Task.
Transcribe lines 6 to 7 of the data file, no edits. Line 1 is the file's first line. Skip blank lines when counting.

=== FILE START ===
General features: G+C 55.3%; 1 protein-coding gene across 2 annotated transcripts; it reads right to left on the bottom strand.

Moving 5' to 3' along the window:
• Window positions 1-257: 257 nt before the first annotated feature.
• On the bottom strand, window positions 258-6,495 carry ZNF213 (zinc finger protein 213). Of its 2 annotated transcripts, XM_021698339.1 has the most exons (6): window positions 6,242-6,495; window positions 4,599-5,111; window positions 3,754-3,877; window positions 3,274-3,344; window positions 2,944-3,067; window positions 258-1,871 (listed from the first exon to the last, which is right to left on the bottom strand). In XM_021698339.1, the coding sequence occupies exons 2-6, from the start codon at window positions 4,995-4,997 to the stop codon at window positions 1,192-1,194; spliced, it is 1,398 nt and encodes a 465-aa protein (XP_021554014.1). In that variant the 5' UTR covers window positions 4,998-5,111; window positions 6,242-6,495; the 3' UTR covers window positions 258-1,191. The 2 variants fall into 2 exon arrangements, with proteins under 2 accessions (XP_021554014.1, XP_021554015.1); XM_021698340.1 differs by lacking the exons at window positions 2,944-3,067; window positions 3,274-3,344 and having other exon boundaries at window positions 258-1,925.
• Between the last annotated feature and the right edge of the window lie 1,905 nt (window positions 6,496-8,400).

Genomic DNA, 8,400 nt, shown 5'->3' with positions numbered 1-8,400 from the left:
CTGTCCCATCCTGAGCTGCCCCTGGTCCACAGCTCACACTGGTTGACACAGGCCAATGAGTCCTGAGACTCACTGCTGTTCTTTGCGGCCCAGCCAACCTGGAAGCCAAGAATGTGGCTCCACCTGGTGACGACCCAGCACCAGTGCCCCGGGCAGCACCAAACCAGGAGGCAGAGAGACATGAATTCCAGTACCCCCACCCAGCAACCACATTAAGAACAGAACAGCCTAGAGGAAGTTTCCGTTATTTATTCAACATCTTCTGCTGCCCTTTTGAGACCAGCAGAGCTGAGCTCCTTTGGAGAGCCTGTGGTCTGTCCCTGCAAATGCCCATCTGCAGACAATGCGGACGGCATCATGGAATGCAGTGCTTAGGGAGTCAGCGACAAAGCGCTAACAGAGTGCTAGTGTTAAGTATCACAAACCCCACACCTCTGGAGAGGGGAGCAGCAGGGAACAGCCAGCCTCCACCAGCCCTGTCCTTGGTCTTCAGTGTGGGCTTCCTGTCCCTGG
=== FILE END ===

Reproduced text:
Genomic DNA, 8,400 nt, shown 5'->3' with positions numbered 1-8,400 from the left:
CTGTCCCATCCTGAGCTGCCCCTGGTCCACAGCTCACACTGGTTGACACAGGCCAATGAGTCCTGAGACTCACTGCTGTTCTTTGCGGCCCAGCCAACCTGGAAGCCAAGAATGTGGCTCCACCTGGTGACGACCCAGCACCAGTGCCCCGGGCAGCACCAAACCAGGAGGCAGAGAGACATGAATTCCAGTACCCCCACCCAGCAACCACATTAAGAACAGAACAGCCTAGAGGAAGTTTCCGTTATTTATTCAACATCTTCTGCTGCCCTTTTGAGACCAGCAGAGCTGAGCTCCTTTGGAGAGCCTGTGGTCTGTCCCTGCAAATGCCCATCTGCAGACAATGCGGACGGCATCATGGAATGCAGTGCTTAGGGAGTCAGCGACAAAGCGCTAACAGAGTGCTAGTGTTAAGTATCACAAACCCCACACCTCTGGAGAGGGGAGCAGCAGGGAACAGCCAGCCTCCACCAGCCCTGTCCTTGGTCTTCAGTGTGGGCTTCCTGTCCCTGG